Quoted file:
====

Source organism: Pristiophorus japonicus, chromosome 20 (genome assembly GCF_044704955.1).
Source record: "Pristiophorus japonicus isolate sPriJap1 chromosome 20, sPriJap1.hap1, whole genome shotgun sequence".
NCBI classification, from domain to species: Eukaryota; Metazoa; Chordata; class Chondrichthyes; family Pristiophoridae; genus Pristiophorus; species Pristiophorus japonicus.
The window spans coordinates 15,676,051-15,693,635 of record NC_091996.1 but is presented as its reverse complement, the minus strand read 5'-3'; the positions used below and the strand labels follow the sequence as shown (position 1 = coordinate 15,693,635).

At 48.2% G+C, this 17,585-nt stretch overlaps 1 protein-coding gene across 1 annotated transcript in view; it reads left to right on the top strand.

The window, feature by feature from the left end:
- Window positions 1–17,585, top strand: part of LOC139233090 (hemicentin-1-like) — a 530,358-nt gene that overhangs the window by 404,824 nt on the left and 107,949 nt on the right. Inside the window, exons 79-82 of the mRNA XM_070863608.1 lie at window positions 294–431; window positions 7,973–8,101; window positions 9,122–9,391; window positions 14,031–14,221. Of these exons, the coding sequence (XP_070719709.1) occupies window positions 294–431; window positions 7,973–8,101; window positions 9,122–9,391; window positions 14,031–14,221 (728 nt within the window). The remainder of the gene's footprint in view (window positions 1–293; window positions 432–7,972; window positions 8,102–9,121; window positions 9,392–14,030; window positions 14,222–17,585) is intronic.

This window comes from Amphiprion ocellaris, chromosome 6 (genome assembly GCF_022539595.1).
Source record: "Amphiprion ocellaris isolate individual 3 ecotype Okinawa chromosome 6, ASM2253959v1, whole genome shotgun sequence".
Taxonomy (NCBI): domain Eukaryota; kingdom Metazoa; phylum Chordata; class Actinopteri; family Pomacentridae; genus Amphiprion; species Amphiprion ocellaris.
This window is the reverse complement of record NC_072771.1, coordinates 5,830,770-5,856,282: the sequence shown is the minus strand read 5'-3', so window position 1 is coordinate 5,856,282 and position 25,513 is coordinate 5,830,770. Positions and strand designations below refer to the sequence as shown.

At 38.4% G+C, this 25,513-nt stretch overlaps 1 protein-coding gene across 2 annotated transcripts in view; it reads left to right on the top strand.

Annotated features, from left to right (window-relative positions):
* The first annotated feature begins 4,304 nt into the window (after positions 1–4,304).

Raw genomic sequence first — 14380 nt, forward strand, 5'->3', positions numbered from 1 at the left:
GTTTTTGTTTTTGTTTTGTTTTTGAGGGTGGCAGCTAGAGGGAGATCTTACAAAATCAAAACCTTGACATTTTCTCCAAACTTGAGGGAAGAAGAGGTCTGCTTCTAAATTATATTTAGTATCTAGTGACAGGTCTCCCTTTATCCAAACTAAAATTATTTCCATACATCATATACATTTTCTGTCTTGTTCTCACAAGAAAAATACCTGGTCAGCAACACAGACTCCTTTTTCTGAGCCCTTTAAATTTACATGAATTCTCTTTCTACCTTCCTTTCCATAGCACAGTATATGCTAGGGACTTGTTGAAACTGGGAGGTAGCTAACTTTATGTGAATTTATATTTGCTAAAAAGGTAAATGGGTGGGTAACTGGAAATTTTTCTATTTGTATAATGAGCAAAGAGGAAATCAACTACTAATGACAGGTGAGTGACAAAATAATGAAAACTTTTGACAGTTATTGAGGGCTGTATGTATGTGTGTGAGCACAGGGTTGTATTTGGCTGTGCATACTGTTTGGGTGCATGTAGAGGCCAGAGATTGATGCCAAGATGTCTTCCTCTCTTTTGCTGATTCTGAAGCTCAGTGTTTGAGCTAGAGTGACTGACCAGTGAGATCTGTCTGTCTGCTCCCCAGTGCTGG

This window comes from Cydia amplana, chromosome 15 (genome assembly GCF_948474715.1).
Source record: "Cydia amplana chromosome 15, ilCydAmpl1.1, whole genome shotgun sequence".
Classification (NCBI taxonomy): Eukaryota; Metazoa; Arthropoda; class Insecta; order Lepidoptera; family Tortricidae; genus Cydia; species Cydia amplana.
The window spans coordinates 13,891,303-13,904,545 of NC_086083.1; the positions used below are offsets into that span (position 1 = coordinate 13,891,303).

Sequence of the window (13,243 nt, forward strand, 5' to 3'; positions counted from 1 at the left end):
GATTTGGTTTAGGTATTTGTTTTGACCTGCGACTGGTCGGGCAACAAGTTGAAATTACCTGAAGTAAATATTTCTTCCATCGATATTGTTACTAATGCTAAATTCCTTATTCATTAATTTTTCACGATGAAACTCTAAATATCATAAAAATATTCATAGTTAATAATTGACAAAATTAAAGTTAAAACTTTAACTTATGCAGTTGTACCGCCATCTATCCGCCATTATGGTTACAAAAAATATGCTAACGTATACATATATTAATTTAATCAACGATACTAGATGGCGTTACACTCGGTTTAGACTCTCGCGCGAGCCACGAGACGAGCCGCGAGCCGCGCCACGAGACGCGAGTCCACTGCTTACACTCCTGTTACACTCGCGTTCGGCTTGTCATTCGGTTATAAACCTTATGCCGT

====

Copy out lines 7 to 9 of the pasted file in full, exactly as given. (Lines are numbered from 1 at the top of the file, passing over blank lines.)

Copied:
- Window positions 1–17,585, top strand: part of LOC139233090 (hemicentin-1-like) — a 530,358-nt gene that overhangs the window by 404,824 nt on the left and 107,949 nt on the right. Inside the window, exons 79-82 of the mRNA XM_070863608.1 lie at window positions 294–431; window positions 7,973–8,101; window positions 9,122–9,391; window positions 14,031–14,221. Of these exons, the coding sequence (XP_070719709.1) occupies window positions 294–431; window positions 7,973–8,101; window positions 9,122–9,391; window positions 14,031–14,221 (728 nt within the window). The remainder of the gene's footprint in view (window positions 1–293; window positions 432–7,972; window positions 8,102–9,121; window positions 9,392–14,030; window positions 14,222–17,585) is intronic.

This window comes from Amphiprion ocellaris, chromosome 6 (genome assembly GCF_022539595.1).
Source record: "Amphiprion ocellaris isolate individual 3 ecotype Okinawa chromosome 6, ASM2253959v1, whole genome shotgun sequence".